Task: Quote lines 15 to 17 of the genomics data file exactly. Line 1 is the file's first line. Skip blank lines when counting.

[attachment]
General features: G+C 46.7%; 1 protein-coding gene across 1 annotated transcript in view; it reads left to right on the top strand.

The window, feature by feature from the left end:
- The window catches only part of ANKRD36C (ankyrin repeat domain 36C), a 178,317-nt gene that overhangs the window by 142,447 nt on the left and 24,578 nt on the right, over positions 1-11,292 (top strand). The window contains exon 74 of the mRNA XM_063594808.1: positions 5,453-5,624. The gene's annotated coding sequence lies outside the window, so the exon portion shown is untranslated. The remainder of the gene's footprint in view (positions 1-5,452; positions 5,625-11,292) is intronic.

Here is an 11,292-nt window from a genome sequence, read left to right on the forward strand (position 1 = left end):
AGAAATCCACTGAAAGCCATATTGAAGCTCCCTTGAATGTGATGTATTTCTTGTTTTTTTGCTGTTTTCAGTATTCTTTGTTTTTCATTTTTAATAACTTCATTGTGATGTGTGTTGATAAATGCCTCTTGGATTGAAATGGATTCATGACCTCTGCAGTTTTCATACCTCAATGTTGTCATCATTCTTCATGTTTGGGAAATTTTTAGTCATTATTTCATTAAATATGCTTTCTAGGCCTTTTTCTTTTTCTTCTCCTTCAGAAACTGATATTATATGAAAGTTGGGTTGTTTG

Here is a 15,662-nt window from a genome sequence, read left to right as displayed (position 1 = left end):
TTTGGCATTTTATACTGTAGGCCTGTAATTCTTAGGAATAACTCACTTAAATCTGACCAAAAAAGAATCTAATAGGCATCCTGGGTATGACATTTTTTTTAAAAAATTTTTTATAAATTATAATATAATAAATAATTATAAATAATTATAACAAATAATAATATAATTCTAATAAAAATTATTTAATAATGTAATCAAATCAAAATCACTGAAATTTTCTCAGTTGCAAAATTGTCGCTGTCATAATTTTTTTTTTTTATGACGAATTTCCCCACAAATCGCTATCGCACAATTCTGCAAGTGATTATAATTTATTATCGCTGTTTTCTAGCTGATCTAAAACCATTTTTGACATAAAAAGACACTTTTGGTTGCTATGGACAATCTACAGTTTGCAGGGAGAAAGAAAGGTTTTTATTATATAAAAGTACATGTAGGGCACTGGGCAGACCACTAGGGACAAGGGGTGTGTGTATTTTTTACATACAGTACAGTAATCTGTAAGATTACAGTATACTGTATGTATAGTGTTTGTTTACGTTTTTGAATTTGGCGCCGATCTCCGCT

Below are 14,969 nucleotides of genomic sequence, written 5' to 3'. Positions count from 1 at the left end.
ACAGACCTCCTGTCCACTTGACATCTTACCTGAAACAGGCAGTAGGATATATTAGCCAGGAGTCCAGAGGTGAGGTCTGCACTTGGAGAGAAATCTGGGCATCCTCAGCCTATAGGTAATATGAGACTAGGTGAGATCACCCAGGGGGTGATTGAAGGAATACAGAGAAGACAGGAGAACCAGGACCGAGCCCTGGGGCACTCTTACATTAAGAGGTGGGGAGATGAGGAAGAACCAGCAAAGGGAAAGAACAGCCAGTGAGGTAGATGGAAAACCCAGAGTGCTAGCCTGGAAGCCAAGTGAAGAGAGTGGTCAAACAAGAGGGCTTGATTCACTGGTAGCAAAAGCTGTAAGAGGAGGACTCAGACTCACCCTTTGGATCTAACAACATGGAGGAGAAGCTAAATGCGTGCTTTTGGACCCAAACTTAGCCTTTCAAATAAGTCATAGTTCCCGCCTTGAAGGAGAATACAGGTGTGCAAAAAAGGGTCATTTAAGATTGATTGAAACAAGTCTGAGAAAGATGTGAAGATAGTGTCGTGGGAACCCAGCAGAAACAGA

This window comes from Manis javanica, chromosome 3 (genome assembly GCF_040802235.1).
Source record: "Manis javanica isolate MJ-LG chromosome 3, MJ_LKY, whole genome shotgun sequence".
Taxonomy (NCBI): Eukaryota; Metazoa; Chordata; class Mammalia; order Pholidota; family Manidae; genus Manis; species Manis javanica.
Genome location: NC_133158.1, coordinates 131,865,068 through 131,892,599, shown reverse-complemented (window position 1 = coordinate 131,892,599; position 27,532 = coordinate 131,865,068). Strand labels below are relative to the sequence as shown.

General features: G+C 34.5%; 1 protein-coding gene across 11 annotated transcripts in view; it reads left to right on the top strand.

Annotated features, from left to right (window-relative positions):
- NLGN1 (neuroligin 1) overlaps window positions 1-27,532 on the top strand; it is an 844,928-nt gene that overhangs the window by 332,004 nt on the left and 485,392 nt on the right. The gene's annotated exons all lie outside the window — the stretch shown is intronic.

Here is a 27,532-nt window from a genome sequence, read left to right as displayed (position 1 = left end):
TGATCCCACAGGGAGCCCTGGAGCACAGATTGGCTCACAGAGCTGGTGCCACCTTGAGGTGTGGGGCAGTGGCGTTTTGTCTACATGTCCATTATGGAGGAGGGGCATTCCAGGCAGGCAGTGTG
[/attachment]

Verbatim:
Annotated features, from left to right (window-relative positions):
- NLGN1 (neuroligin 1) overlaps window positions 1-27,532 on the top strand; it is an 844,928-nt gene that overhangs the window by 332,004 nt on the left and 485,392 nt on the right. The gene's annotated exons all lie outside the window — the stretch shown is intronic.

Here is a 27,532-nt window from a genome sequence, read left to right as displayed (position 1 = left end):